Zeller, Mark; Donato, Celeste; Trovão, Nídia Sequeira; Cowley, Daniel; Heylen, Elisabeth; Donker, Nicole C; McAllen, John K; Akopov, Asmik; Kirkness, Ewen F; Lemey, Philippe; Van Ranst, Marc; Matthijnssens, Jelle; Kirkwood, Carl D

    2015-09-01

    Rotaviruses are the most important etiological agent of acute gastroenteritis in young children worldwide. Among the first countries to introduce rotavirus vaccines into their national immunization programs were Belgium (November 2006) and Australia (July 2007). Surveillance programs in Belgium (since 1999) and Australia (since 1989) offer the opportunity to perform a detailed comparison of rotavirus strains circulating pre- and postvaccine introduction. G1P[8] rotaviruses are the most prominent genotype in humans, and a total of 157 G1P[8] rotaviruses isolated between 1999 and 2011 were selected from Belgium and Australia and their complete genomes were sequenced. Phylogenetic analysis showed evidence of frequent reassortment among Belgian and Australian G1P[8] rotaviruses. Although many different phylogenetic subclusters were present before and after vaccine introduction, some unique clusters were only identified after vaccine introduction, which could be due to natural fluctuation or the first signs of vaccine-driven evolution. The times to the most recent common ancestors for the Belgian and Australian G1P[8] rotaviruses ranged from 1846 to 1955 depending on the gene segment, with VP7 and NSP4 resulting in the most recent estimates. We found no evidence that rotavirus population size was affected after vaccine introduction and only six amino acid sites in VP2, VP3, VP7, and NSP1 were identified to be under positive selective pressure. Continued surveillance of G1P[8] strains is needed to determine long-term effects of vaccine introductions, particularly now rotavirus vaccines are implemented in the national immunization programs of an increasing number of countries worldwide. PMID:26254487

  17. Integrated genomic and functional analyses of histone demethylases identify oncogenic KDM2A isoform in breast cancer.

    Science.gov (United States)

    Liu, Hui; Liu, Lanxin; Holowatyj, Andreana; Jiang, Yuanyuan; Yang, Zeng-Quan

    2016-05-01

    Histone lysine demethylases (KDMs) comprise a large class of enzymes that catalyze site-specific demethylation of lysine residues on histones and other proteins. They play critical roles in controlling transcription, chromatin architecture, and cellular differentiation. However, the genomic landscape and clinical significance of KDMs in breast cancer remain poorly characterized. Here, we conducted a meta-analysis of 24 KDMs in breast cancer and identified associations among recurrent copy number alterations, gene expression, breast cancer subtypes, and clinical outcome. Two KDMs, KDM2A and KDM5B, had the highest frequency of genetic amplification and overexpression. Furthermore, among the 24 KDM genes, KDM2A had the highest correlation between copy number and mRNA expression, and high mRNA levels of KDM2A were significantly associated with shorter survival of breast cancer patients. KDM2A has two isoforms: the long isoform is comprised of a JmjC domain, CXXC-zinc finger, PHD zinc finger, F-box, and the AMN1 protein domain; whereas the short isoform of KDM2A lacks the N-terminal JmjC domain but contains all other motifs. Detailed characterization of KDM2A in breast cancer revealed that the short isoform of KDM2A is more abundant than the long isoform at DNA, mRNA, and protein levels in a subset of breast cancers. Furthermore, our data indicate that the short isoform of KDM2A has oncogenic potential and functions as an oncogenic isoform in a subset of breast cancers. Taken together, our findings suggest that amplification and overexpression of the KDM2A short isoform is critical in breast cancer progression. © 2015 Wiley Periodicals, Inc. PMID:26207617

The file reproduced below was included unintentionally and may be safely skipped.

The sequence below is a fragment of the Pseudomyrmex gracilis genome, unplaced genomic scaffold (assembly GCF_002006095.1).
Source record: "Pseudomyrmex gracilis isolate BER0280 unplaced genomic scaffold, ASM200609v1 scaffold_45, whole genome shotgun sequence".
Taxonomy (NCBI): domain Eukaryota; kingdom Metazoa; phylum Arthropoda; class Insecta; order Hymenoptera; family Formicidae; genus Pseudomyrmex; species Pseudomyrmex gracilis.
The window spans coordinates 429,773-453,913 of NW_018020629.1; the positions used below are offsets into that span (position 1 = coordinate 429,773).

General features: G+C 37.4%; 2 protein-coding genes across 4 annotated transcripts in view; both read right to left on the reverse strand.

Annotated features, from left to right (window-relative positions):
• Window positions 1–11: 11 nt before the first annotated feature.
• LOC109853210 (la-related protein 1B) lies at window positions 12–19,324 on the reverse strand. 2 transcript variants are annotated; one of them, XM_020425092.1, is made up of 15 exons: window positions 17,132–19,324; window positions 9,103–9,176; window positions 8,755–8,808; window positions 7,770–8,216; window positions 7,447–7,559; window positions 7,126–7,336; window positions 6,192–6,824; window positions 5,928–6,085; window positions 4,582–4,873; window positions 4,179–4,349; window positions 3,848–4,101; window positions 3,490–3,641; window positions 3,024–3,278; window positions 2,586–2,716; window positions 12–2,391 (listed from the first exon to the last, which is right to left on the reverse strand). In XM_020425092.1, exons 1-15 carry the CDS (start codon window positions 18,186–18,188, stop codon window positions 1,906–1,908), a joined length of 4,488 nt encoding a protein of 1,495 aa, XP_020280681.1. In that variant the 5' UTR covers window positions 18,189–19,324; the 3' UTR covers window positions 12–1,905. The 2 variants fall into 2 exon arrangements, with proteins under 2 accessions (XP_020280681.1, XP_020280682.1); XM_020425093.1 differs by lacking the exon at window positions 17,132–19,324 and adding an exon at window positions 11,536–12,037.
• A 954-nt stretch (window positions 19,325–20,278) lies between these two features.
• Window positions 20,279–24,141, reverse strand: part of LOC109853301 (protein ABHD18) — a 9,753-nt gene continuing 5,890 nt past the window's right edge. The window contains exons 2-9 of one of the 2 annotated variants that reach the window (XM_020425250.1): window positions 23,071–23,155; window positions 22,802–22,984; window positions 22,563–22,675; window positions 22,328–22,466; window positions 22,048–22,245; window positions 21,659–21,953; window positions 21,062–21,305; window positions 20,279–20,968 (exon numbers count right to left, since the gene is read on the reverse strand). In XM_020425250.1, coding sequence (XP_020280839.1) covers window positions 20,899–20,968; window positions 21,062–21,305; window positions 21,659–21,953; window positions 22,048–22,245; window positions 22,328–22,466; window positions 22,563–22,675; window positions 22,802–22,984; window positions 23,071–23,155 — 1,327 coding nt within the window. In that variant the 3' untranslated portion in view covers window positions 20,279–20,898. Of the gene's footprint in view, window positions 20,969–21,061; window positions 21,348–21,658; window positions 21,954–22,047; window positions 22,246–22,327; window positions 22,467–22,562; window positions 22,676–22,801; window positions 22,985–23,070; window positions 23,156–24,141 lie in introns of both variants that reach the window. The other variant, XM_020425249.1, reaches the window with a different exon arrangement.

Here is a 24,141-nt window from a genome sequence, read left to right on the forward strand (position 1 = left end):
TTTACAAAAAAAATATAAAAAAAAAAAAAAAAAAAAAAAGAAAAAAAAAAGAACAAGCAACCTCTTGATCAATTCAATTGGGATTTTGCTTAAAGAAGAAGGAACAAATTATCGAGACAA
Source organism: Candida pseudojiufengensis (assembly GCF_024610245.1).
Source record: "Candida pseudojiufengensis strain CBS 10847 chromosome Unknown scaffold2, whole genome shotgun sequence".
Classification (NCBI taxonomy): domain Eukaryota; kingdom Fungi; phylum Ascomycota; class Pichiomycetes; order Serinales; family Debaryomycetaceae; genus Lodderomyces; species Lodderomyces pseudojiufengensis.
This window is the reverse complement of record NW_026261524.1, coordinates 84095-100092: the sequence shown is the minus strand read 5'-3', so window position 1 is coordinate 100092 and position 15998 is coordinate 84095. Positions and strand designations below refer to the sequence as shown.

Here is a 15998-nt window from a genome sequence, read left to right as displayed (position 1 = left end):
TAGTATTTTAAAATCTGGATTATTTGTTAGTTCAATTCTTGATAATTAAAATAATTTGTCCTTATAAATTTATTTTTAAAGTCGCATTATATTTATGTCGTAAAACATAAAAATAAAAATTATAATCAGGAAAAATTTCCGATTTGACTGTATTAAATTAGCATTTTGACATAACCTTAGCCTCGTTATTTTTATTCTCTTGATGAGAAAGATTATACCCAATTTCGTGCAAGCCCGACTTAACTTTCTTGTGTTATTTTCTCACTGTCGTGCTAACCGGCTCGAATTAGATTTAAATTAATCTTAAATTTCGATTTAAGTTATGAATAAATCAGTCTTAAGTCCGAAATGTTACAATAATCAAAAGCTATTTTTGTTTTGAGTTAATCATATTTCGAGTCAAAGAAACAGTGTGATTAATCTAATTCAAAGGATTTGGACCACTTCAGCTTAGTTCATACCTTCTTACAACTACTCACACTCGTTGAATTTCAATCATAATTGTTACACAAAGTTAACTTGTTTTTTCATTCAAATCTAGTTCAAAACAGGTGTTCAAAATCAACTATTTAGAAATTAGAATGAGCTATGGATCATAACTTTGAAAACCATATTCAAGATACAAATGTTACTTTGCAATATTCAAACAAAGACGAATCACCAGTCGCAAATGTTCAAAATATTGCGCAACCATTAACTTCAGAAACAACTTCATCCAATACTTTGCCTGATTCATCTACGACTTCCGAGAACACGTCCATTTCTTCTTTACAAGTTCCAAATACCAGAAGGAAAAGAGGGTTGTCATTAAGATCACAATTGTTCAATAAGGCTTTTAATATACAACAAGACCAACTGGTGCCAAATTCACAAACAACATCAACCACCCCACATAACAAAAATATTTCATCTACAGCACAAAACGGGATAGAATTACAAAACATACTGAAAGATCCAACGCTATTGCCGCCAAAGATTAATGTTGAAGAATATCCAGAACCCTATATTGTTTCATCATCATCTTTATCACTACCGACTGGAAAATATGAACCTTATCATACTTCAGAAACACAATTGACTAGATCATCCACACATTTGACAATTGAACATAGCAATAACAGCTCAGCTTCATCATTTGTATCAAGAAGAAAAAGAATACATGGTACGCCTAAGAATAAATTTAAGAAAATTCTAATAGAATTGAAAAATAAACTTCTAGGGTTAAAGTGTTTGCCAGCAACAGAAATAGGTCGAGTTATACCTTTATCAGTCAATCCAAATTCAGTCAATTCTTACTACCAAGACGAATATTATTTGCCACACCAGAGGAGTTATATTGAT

18. Plastid RNA polymerases: orchestration of enzymes with different evolutionary origins controls chloroplast biogenesis during the plant life cycle.

    Science.gov (United States)